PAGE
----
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How to Create a Daily Writing Habit for Life

Author:

Technology Manager, Poet, History Maniac. Also, a prolific writer on varied topics

When Norwegian Johan Vaaler invented the paper clip back in 1899, I am sure he would have never thought that his humble paper clip would help someone (me) in creating a daily writing habit for life.

In his best-selling book, Atomic Habits: An Easy & Proven Way to Build Good Habits & Break Bad Ones, James Clear calls it the ‘paper clip’ strategy which can be used to help people stick to habits. He calls the paper clip as a visual cue; a reminder of how we have progressed every single hour towards strengthening the good habit.

That said, everybody agrees that consistency is the secret of establishing a good habit and a visual cue like a paperclip helps us on a real-time basis measure our progress and eggs us on until we achieve our goal. Visual cues also have an additive effect on motivation. Therefore, as the visual evidence of your progress mounts, you become more motivated to continue the habit.

In his book, James Clear tells the story of a Canadian stock broker named Trent Dyrsmid who used visual cues to track progress on his sales calls. Dyrsmid would begin the day with two jars on his desk. One jar would be filled with paper clips and the other jar would be empty. Every time that he would complete a sales call, Dyrsmid would take a paper clip from the full jar and place it in the empty jar. He would start the day with 120 clips in one jar and proceed to make calls until they were all in the other jar.

As Clear tells us.

‘Within eighteen months, Dyrsmid was bringing in $5 million to the firm. By age twenty-four, he was making $75,000 per year—the equivalent of $125,000 today. Not long after, he landed a six-figure job with another company.’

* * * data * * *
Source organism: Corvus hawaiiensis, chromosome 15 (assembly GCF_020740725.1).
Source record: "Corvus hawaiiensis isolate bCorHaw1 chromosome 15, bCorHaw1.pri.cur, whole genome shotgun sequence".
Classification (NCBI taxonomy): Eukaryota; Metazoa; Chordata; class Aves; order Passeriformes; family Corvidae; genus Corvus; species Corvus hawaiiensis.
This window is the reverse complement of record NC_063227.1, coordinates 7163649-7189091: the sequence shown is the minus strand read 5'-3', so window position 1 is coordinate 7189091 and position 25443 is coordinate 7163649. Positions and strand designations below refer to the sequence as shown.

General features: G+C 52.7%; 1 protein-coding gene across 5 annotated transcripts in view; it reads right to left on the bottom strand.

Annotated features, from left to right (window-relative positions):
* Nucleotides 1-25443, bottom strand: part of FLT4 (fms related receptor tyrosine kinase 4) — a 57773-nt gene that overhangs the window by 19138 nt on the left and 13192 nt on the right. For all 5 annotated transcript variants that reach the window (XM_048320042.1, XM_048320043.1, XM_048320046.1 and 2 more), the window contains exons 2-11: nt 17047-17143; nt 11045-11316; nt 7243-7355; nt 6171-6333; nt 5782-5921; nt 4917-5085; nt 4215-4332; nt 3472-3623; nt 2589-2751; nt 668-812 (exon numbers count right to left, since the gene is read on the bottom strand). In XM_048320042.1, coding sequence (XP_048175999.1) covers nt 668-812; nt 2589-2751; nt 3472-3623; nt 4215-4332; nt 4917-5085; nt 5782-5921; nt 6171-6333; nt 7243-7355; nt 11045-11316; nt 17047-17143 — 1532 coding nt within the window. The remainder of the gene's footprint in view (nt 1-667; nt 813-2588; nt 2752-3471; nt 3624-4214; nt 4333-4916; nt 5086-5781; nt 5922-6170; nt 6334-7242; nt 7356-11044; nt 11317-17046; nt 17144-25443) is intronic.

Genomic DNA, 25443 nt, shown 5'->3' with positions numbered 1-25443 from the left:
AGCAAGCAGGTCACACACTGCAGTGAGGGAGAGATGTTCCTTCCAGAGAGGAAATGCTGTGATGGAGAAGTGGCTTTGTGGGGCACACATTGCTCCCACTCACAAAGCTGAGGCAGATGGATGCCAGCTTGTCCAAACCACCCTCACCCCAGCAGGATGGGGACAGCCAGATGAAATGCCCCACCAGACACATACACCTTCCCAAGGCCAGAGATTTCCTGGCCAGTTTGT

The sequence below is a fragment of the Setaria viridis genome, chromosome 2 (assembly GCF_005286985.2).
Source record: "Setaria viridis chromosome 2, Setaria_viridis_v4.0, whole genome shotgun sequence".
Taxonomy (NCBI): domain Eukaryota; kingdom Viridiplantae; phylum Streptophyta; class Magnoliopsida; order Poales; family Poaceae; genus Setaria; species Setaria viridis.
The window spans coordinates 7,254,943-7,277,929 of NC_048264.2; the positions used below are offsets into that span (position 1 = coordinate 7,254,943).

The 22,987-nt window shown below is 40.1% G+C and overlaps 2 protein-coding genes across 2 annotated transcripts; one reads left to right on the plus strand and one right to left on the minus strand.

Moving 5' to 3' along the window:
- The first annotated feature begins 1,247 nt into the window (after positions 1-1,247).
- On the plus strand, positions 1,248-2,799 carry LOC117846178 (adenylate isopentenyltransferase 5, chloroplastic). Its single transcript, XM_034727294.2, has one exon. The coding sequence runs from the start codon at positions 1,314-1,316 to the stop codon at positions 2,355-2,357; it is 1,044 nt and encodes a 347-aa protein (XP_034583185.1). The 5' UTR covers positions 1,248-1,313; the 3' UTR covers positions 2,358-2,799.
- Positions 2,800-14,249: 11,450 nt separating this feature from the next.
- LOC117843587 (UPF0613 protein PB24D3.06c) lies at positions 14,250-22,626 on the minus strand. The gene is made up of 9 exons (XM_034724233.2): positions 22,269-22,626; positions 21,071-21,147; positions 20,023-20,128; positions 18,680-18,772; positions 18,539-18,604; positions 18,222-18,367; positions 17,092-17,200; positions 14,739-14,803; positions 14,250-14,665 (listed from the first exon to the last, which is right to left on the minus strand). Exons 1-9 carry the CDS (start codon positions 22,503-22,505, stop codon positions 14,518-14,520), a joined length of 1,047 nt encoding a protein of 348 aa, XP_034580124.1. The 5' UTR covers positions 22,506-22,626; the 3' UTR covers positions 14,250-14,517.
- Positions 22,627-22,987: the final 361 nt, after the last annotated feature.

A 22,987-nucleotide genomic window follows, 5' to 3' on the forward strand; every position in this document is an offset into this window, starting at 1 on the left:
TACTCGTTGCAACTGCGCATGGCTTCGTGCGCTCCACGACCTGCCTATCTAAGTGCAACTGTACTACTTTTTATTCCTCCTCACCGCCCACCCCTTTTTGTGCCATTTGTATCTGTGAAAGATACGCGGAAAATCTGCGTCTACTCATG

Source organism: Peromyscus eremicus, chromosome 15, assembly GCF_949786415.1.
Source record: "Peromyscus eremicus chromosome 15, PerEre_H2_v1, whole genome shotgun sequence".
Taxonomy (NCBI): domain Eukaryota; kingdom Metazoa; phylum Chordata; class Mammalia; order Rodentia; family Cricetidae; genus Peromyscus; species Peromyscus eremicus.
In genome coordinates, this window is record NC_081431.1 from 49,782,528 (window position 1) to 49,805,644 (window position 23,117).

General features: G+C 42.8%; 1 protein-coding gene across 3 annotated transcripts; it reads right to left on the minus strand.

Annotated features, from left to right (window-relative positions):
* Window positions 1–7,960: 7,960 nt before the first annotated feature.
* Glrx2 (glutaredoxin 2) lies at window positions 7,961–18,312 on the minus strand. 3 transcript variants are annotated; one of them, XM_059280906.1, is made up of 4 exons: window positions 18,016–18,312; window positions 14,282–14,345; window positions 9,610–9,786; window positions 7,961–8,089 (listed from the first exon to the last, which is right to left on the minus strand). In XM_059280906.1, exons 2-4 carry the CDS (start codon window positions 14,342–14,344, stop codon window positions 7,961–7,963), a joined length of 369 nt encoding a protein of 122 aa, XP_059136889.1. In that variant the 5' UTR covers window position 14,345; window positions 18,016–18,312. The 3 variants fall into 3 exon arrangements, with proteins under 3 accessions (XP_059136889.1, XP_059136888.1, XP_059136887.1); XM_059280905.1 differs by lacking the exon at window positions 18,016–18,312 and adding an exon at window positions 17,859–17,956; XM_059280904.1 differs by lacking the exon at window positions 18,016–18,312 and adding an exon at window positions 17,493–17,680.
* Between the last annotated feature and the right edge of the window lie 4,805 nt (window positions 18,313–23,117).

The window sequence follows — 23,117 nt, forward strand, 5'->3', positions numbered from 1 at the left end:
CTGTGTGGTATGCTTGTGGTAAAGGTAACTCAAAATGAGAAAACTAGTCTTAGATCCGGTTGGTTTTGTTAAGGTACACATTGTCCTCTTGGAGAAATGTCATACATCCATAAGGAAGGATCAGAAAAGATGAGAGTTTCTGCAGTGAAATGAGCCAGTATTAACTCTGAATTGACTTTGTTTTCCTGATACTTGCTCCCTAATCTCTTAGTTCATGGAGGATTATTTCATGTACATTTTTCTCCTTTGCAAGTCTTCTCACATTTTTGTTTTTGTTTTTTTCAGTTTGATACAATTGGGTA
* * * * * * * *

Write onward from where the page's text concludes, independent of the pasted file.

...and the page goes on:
By moving clips from one jar to another, Dyrsmid got clear visibility of his progress and had a well-defined goal to shoot at every day. The ritual helped reinforce the action he was taking.

And the simplicity of the method lies in its adaptability to be used for any type of activity be it reading, writing, or even exercising. The point is to tie your habit to something tangible, something visible so that you can watch it getting better and better over time.

And here is how I used the paper clip strategy to be a good writer.

Set the prerequisites

To track your success, you need to set the prerequisites first. Some prerequisites are one-time activity and some need to be updated for every writing session.

  • Buy a big bag of paper clips (colored ones work better) and two glass jars of the same size.
  • Create a tracking spreadsheet having the below columns. Plan for the next three writing sessions in advance. This has to be updated at the end of every session without fail.
    • Date
    • Start time
    • End time
    • Actionable writing session goal – This can be something like ‘Write 200 words about topic X’ or ‘Write the introduction paragraph for Topic Y’ and so on.
    • Completed – ‘Yes’ or ‘No’.
    • Close all social media notifications and your phone altogether.
    • Select a comfortable, distraction-free space to write without interruptions. Plan for 30-minute writing sessions to start with or 300 words whichever you are comfortable with.

Remember that you are establishing a habit that you would like to become routine and for that, you have to make sure all the prerequisites are in place to create a congenial environment for writing.

Start writing

Start your writing session as planned on your identified topic using either word count or time interval depending on your appetite.

Pick up a time in which your creative cells are at their extreme peak and when you are having your best focus. As you are just starting out, do not do any editing activity along with writing. Just write in the free flow mode for your predefined interval of time without any interruptions whatsoever.